Savvy Leaders Avoid These Blunders

John Krautzel
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Even natural-born leaders need to hone their leadership skills to thrive in the workplace. If you seem stuck in your position, your habits might be holding you back. A great leader is team-focused and pays attention to the people in their charge. Take a look at these common blunders that could be moving you in the opposite direction and focus on building better habits to improve your leadership skills.

Prioritizing Profits Over People

Although money is important, your long-term success depends on the people who make up your workforce. Happy employees are more productive and more likely to be loyal to your organization. Make sure that you are putting money into training, team building opportunities, perks and your work environment to show your workers that you care about their quality of life.


A great leader gives his team room to grow. This often means asking questions instead of giving answers. Help and support workers but encourage them to find their own answers and solve problems on the job. Avoid stepping in quickly whenever there is an issue, and let individuals have some control over the details of their workdays and the methods they use. Practice team building by watching for employees with leadership aptitude and providing them with leadership opportunities when available.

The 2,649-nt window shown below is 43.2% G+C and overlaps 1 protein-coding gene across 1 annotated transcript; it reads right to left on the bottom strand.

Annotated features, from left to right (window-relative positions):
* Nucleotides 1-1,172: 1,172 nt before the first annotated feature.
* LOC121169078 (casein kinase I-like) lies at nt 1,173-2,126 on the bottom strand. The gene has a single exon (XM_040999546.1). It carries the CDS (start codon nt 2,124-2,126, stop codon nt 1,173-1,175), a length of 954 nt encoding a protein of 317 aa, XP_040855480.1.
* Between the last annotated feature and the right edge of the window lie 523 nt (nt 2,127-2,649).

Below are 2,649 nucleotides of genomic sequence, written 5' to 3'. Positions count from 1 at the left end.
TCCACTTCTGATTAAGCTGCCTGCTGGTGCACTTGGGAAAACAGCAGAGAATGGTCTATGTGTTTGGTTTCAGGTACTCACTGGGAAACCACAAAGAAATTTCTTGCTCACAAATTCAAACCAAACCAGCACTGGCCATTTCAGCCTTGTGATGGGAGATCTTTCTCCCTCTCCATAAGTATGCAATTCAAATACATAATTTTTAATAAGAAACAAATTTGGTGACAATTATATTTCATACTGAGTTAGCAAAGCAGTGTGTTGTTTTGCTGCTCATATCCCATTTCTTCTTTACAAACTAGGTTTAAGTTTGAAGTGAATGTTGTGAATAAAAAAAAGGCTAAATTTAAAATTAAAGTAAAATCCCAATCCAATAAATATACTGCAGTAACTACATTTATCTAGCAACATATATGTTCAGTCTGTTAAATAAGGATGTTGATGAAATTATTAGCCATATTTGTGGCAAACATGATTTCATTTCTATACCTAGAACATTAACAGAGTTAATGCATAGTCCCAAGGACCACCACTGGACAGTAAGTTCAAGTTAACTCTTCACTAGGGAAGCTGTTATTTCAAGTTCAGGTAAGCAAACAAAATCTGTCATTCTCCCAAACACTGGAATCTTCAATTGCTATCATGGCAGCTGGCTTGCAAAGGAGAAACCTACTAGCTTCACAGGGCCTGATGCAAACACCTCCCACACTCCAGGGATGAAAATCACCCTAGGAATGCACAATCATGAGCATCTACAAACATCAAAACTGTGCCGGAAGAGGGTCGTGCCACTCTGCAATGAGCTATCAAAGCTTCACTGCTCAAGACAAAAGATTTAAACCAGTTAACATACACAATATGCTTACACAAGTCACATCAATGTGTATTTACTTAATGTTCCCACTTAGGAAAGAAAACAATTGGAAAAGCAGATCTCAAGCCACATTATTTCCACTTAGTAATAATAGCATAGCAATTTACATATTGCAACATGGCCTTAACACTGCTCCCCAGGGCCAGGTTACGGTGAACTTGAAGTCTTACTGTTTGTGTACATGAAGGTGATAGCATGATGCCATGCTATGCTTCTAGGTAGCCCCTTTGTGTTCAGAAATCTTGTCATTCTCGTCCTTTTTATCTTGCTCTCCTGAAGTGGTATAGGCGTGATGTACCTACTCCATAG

Neglecting Feedback

Build your leadership skills by offering continuous feedback to the members of your team. This requires your regular presence in your team's workspace, where it is easy to acknowledge successes in a timely manner and give critical feedback right when it is needed. Meet with team members regularly to discuss issues and keep email and phone communication open. Most importantly, avoid saving up feedback for a big yearly review. This doesn't foster growth and creates mistrust among your workforce if that feedback doesn't mesh with employee expectations.

Playing Favorites

You might think you're being subtle, but your employees notice when you show favoritism toward someone. Make sure that raises, perks and the best assignments are awarded based on merit instead of personal preference. If some employees seem to never be on top, offer some coaching to help those employees succeed. By regularly working to boost everyone's performance, you'll also improve your leadership skills. Your team will then become more productive and your organization more successful as everyone works together to meet goals.

Keeping Your Distance

Perhaps the biggest blunder you could make is not getting to know the people who make up your workforce. Leadership skills include people skills, and it is important that you build a relationship with the individuals you manage. Learning about career goals helps you plan assignments and training opportunities accordingly. Be sensitive to employees' personalities and recognize their strengths and weaknesses. Be understanding and flexible when someone has problems outside of work and listen to and support workers who are going through a tough time.

Grow your leadership skills by substituting good habits, such as continuous feedback, relationship building and coaching, for common blunders. What are some good habits that you hope to develop to improve your own leadership abilities?

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